2 August 2005
Gene Silencing Offers New Strategy For Treating Disease
by Kate Melville
In two papers published in the online edition of the journal Nature Chemical Biology, researchers at UT Southwestern Medical Center say they have developed a technique that can control gene expression by turning them on or off at the DNA level. In doing so, the research team may have paved the way for the development of new drugs designed to treat many serious diseases.
As diagnoses and gene research improves, scientists are consistently finding that nearly all diseases start at the genetic level. "Virtually every disease starts at the level of malfunctioning gene expression, or viral or bacterial gene expression," said Dr. David Corey, professor of pharmacology and biochemistry.
Corey and his colleagues describe how they efficiently shut down gene expression in cultured cells by blocking the ability of chromosomal DNA to be copied into RNA and made into proteins. The studies, which Corey said represent the most significant findings thus far in his career, are the most definitive to date showing that chromosomal DNA is accessible to and can be controlled by synthetic and natural molecules. "With this information, one could easily turn on or off gene expression, as well as think about ways to correct genetic disease by changing mutant gene sequences back to normal," Corey said.
Genes are segments of DNA housed in the chromosomes in the nucleus of every cell. Genes carry instructions for making proteins, which are then copied by special enzymes into many copies of messenger RNA. The RNA then move out of the nucleus and into the body of the cell, where they go on to create the proteins needed for everyday life. Faulty or mutated genes lead to malfunctioning proteins that cause disease.
Current methods of turning genes on or off involve trying to block copies of the messenger RNA once it's already produced. But blocking all the copies of messenger RNA before they can make a protein within a cell is akin to using a bucket to catch all the streams of water coming out of a yard sprinkler before they can hit the ground. Corey's technique is a much more effective solution because it turns off the streams of water at the faucet. By targeting the chromosomal DNA directly, this is effectively what Corey and his colleagues have accomplished. "This is an approach that could theoretically produce a drug for the treatment or cure of almost any disease," said Corey.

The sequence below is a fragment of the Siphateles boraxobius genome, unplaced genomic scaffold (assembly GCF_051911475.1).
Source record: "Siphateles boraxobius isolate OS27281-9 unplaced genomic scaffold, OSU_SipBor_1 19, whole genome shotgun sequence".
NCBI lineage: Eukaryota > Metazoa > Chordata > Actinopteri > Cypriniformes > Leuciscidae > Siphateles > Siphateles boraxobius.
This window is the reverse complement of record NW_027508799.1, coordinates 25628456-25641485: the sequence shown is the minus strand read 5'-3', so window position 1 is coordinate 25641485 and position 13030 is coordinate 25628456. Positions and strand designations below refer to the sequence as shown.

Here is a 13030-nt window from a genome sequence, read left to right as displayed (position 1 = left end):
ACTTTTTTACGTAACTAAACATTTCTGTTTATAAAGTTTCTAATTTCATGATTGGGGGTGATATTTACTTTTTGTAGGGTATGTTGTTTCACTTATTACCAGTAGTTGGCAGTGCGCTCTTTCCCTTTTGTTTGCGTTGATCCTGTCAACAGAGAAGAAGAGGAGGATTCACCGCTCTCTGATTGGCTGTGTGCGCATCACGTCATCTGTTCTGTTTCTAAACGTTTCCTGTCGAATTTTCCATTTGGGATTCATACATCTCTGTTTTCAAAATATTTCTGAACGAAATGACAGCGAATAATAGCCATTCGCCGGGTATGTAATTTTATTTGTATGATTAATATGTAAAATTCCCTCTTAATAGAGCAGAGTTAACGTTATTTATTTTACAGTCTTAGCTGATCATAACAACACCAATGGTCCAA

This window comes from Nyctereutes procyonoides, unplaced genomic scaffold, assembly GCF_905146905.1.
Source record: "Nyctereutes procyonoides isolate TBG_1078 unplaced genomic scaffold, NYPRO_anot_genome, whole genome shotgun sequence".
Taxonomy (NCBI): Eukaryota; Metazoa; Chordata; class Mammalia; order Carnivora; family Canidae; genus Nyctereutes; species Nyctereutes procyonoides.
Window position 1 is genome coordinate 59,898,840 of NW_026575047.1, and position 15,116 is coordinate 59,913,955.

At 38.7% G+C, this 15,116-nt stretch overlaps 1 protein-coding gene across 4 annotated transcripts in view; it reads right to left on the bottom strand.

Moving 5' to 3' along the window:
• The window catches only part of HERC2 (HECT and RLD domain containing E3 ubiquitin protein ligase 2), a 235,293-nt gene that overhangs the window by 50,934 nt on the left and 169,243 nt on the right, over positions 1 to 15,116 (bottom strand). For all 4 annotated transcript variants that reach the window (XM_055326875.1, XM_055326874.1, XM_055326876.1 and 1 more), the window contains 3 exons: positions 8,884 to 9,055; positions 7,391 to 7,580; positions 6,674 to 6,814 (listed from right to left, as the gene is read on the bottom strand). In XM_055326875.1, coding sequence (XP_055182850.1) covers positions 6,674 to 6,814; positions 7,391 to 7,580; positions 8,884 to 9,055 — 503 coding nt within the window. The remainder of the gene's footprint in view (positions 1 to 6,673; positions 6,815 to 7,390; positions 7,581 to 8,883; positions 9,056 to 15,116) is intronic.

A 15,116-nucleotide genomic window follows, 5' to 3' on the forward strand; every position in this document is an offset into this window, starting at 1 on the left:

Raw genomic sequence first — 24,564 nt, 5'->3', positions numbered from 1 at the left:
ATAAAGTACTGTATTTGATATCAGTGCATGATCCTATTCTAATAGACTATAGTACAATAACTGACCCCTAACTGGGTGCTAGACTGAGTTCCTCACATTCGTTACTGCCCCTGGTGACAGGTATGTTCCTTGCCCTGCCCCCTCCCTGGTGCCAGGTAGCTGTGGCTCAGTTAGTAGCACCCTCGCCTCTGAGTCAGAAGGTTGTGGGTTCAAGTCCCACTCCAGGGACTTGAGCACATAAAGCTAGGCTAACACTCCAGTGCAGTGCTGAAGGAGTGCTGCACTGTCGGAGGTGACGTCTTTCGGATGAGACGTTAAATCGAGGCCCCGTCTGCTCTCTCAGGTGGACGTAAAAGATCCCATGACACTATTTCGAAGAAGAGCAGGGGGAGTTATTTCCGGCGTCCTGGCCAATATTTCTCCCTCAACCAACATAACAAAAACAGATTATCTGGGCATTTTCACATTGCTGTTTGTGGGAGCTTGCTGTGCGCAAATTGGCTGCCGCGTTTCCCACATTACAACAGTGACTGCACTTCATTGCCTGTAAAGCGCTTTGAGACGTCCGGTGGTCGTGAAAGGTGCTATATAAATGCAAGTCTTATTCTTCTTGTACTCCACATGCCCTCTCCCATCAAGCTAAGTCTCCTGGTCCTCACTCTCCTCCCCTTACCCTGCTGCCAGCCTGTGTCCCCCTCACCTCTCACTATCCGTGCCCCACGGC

Corey and his team targeted chromosomal DNA in two ways, which involved both synthetic and natural molecules. First, a synthetic molecule called a peptide nucleic acid, or PNA, was used. PNA physically binds to DNA and blocks enzymes from copying, or transcribing, the DNA into messenger RNA.
The second stage employs RNA itself as a silencing agent. "The RNA is more important because it may reflect the body's own natural mechanism for controlling gene expression, while the PNAs are synthetic," Corey said. Previous work by other scientists had shown that RNA might be able to target chromosomal DNA, so once Corey and his team saw that PNAs were working, they decided to try RNA as well. "The experiments worked beautifully," he said. "It's hard to believe that this strategy would work so well if nature wasn't doing it already."
The researchers designed their RNA to match up with and target specific genes. "It's possible that the body is making the RNAs that we are using, and that will be an exciting topic for further research, to determine whether the human body or viruses and bacteria make RNA sequences like this to control gene expression," Corey explained. So far, the researchers have inhibited the expression of nine different genes in cancer cell cultures. Corey said it's not clear whether the RNA is actually binding to the DNA itself, as the PNAs do, but it's clear the effects are occurring at the DNA level.